I picked all of this up at Wally World (even though my husband is trying to convince me not to go there), and it was relatively cheap. I'm sure that you could find even better deals if you're a coupon-cutting deal monger, but I don't have patience when it comes to shopping around. I ended up using a different container that I already had because I wanted something I could scoop out of instead of pour.
Then, you grate the bar of Fels-Naptha (or laundry soap bar of your preference). When the entire bar is grated, dump the shavings into a food processor and grind it up until it's a coarsely ground powder.
Lastly, you mix everything together, throw it into an airtight container, and find/make a cute label to slap on.
The original "recipe" doesn't mention any kind of oxygen cleaner (like Oxi-Clean or Sun Oxygen Cleaner), but I'm obsessed with it, so I figured out you need about equal parts laundry detergent and Oxi-Clean. It's easiest to add the Oxi-Clean after you mix everything else up; you can just dump approximately the same amount into your container and shake it up. This isn't an exact science; I added about 2 cups to the 3-ish cups of detergent I made. Then use 3 or 4 tablespoons of detergent instead of 2.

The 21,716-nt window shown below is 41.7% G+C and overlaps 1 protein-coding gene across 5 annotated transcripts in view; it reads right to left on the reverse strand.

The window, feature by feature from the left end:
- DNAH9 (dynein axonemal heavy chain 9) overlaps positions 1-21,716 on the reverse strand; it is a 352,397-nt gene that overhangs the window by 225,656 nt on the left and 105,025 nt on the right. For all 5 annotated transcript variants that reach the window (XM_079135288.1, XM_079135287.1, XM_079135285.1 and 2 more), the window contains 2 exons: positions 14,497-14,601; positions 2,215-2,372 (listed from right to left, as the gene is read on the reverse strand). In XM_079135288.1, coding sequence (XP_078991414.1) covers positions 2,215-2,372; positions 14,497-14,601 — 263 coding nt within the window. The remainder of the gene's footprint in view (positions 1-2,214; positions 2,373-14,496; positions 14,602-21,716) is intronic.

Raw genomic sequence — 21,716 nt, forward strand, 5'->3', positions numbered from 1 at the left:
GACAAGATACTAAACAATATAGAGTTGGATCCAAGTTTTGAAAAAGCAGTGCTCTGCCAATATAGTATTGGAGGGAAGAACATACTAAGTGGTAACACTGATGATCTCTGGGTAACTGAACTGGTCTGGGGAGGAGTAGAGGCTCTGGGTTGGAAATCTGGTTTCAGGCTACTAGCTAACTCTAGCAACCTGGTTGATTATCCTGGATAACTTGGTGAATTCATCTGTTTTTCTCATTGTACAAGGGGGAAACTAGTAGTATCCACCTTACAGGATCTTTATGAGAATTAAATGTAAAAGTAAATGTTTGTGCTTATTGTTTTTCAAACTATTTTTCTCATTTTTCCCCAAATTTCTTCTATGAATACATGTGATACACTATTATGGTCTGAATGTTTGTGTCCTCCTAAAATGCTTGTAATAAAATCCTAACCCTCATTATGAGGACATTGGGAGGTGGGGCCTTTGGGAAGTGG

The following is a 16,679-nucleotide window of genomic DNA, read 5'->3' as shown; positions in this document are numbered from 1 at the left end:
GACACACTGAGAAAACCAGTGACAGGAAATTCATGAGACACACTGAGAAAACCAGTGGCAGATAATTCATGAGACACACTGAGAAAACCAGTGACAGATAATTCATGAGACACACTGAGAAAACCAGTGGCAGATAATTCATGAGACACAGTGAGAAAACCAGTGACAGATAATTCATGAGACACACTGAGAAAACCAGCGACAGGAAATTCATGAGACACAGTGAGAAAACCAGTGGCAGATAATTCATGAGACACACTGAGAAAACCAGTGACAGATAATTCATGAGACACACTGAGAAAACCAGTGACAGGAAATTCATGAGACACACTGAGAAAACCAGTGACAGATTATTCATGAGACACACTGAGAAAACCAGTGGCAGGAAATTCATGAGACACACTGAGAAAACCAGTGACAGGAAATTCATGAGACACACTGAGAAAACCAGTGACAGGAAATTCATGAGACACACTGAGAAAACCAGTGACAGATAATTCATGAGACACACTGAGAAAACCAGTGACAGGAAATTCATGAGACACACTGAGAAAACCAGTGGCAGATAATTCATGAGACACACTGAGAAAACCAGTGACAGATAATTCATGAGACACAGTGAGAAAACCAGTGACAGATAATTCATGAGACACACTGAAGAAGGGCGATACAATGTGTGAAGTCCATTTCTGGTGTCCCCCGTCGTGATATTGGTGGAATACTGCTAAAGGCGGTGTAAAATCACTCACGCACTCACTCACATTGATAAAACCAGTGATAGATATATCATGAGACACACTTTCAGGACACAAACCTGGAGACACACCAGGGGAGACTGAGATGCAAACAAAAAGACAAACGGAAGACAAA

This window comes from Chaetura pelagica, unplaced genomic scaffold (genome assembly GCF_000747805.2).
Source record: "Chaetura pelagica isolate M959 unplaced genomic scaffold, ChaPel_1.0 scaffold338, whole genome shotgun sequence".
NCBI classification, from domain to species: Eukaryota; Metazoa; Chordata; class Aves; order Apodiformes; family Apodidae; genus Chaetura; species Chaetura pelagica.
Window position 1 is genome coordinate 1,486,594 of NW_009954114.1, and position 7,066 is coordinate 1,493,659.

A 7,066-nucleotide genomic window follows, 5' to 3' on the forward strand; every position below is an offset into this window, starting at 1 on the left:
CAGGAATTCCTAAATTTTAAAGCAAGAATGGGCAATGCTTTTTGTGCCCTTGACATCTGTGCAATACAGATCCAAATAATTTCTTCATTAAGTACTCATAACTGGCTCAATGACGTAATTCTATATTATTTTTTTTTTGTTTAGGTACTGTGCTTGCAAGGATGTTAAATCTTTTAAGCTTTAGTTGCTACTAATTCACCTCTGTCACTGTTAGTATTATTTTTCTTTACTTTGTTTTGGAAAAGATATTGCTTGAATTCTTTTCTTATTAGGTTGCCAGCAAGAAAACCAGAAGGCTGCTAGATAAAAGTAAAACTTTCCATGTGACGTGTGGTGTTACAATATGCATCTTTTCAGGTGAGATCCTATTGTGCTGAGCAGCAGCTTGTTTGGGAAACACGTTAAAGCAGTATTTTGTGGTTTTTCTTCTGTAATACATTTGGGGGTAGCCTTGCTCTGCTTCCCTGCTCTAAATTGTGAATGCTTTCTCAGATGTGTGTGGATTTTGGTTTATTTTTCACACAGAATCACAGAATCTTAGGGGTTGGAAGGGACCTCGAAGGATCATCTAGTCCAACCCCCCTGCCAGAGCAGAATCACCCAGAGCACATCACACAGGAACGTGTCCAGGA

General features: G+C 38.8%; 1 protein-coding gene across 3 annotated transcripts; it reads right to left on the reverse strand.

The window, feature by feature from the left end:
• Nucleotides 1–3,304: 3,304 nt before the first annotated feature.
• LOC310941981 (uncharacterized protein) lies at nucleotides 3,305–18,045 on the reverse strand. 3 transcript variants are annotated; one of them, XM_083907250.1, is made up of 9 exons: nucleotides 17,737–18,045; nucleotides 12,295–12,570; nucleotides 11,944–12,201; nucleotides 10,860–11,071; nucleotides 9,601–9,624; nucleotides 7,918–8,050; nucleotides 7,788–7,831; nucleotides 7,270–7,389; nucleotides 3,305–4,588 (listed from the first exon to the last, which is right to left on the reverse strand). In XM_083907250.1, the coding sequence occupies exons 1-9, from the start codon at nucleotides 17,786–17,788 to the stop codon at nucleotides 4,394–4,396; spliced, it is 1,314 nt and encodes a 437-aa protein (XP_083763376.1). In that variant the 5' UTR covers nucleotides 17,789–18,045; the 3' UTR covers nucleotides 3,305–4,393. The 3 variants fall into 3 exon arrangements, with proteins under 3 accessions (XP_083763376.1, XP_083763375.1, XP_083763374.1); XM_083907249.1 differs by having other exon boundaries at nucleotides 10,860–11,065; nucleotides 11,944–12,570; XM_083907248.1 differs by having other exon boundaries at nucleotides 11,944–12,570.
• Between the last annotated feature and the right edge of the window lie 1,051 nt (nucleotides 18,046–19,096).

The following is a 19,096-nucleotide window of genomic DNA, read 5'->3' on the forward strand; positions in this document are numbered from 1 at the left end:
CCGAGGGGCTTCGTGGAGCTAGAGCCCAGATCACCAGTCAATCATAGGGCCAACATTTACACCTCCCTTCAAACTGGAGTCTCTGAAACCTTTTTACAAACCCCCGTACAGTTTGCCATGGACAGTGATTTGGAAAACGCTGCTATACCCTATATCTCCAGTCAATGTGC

The blog I got this tutorial from had a cute label that I copied into Word (don't worry, she made it available to use) and tweaked just a little. I've only used it in a few loads so far, but I'm loving it! It smells nice but isn't too strong (except while you're stirring all the detergent particles into the air) and is so cheap I don't know if I'll ever go back to buying detergent.
I seriously have no idea what to call these. The Pioneer Woman calls them Monkey Muffins. You can look at her website for the recipe and lots of pictures that will make you drool so much you'll have to make them before you do anything else.
The great thing about these is that you don't have to mix anything at all!! You just dump it all in a muffin tin and let it bake. And you can make as few (or as many) as you want. These would be easy in ramekins for just one or two people.